Noise addition to weights in a Federated Learning setting

I am planning to use Opacus to implement differential privacy in my federated learning model but I have a very basic doubt that I would love to have cleared before that.

So as far as my understanding goes, using Opacus, we use an optimizer like DPSGD that adds differential noise to each batch of each client’s dataset while they are in “local training”. And in federated learning, we train client models for a few “local epochs” before sending their weights out to a central server for aggregation, and we add differential noise before sending out the model weights.

So my question is, why do we use DPSGD to add noise to every single batch of every single client dataset during local training when we could just add noise to the local weights before they are sent out? Why do we not let the local training epochs happen as is and simply add noise to the outbound weights at time of departure? What am I missing?

Hi @Anirban_Nath

So as far as my understanding goes, using Opacus, we use an optimizer like DPSGD that adds differential noise to each batch of each client’s dataset while they are in “local training”

That really depends on how exactly do you plug in Opacus into your FL setup.
Opacus is designed for the central-DP model with server-side training, and provides sample-level privacy guarantees - that’s why the noise is added to every batch

With FL threat model, you can absolutely do the clipping and noise addition on a client level instead. You would need to compute gradients for each client, clip the client overall gradient. Where you add noise (for every client of batch of clients) depends on your exact threat model too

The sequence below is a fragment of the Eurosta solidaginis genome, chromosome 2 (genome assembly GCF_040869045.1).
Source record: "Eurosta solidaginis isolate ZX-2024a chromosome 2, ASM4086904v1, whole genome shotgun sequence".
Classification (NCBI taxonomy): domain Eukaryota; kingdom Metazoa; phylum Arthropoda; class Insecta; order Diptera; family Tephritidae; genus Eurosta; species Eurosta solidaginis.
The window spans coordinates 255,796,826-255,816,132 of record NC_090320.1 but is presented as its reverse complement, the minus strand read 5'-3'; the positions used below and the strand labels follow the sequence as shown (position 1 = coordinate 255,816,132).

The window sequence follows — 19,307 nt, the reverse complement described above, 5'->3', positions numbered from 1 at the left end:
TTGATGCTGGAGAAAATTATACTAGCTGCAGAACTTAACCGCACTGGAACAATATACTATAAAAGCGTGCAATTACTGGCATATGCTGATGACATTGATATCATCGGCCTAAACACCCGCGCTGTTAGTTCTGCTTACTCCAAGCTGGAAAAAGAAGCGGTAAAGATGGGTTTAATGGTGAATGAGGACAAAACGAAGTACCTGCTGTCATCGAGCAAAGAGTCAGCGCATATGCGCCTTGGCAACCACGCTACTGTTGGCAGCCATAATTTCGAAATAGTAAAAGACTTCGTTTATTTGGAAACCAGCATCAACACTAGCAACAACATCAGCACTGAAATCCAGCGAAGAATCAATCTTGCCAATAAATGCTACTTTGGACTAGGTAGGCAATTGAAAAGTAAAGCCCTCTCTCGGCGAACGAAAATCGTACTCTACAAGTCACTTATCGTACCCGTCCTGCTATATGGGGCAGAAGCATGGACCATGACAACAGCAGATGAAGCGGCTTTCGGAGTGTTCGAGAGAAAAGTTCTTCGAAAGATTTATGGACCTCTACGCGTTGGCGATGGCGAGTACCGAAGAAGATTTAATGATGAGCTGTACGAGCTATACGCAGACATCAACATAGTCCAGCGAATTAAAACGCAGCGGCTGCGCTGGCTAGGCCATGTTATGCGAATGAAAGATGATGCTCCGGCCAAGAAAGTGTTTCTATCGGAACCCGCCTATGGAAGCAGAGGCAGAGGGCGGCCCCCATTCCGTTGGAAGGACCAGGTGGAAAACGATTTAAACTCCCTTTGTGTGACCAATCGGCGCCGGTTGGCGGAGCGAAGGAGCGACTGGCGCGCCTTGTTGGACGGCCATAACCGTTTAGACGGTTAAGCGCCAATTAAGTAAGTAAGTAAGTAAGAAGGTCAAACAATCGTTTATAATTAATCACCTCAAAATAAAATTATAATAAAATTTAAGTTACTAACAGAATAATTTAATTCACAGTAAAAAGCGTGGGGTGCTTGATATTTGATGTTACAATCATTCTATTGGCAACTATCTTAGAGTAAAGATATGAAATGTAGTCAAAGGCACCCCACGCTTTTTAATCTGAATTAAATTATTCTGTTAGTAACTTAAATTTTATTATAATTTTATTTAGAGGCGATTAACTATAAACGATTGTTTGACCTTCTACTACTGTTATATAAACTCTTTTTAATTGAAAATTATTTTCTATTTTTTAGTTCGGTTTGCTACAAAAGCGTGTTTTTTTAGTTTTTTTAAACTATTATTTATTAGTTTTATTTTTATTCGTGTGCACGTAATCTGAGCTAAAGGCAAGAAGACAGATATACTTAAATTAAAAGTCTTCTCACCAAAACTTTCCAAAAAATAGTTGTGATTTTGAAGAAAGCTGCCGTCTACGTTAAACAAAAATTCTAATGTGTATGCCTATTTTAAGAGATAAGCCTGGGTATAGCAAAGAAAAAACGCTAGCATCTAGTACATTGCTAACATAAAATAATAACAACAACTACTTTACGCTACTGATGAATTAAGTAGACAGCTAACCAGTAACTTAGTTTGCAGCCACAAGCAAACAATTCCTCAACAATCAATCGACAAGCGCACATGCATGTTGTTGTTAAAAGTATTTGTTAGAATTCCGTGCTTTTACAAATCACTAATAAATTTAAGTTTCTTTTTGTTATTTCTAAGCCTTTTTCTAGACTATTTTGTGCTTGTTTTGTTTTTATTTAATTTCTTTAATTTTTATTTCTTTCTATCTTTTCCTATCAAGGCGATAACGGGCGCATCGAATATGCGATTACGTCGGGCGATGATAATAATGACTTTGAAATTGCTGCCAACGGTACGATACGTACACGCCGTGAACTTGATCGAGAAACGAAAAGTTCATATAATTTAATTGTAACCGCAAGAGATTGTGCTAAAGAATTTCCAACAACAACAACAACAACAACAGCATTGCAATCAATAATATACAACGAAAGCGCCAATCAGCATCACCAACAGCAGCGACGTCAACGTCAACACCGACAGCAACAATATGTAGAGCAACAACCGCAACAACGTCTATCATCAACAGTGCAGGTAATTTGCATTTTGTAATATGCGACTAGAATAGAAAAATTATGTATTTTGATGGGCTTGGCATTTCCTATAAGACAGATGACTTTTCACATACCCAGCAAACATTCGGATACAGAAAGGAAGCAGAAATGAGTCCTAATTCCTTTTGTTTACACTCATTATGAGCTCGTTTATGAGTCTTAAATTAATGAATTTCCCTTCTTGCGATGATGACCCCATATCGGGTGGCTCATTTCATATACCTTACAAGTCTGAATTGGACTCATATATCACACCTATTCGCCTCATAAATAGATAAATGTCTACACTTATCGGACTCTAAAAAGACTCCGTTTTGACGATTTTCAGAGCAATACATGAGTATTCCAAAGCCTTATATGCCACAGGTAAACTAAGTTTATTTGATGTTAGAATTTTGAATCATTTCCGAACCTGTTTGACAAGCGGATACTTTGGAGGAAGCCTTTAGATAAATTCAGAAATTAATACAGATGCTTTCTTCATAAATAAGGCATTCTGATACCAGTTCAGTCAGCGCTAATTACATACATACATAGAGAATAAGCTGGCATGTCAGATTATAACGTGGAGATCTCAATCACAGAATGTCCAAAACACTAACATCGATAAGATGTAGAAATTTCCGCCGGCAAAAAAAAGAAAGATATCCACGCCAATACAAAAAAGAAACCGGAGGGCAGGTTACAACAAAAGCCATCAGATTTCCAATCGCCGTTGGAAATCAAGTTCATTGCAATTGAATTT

Hi @ffuuugor

Where you add noise (for every client of batch of clients) depends on your exact threat model too

So my working idea of differential privacy in the context of Federated Learning is that we add noise to the outbound weights. If that is my intention, how do I program Opacus exactly? Do I use DPSGD to add noise during every batch of local training for every user or should I add noise only when weights are sent from client to server?

First, I want to correct one small yet important detail. With DP-SGD we always work with gradients, not weights. It doesn’t really matter when we’re adding noise, but it’s important when we do clipping.

The answer to your question depends on what do you want to achieve and what definition of privacy do you want to adopt. In the classic DP-SGD, assuming server-side training, the formal threat model is adversary having access to every gradient update, i.e. each batch gradient. That’s why we add noise on every training step.

If you want to keep this definition and adopt sample-level privacy, you want to do clipping and noise on every local batch.

If you want to go for a user-level privacy and you assume trusted aggregator, you would need to do the following:

  1. Calculate each client’s accumulated gradients over few local epochs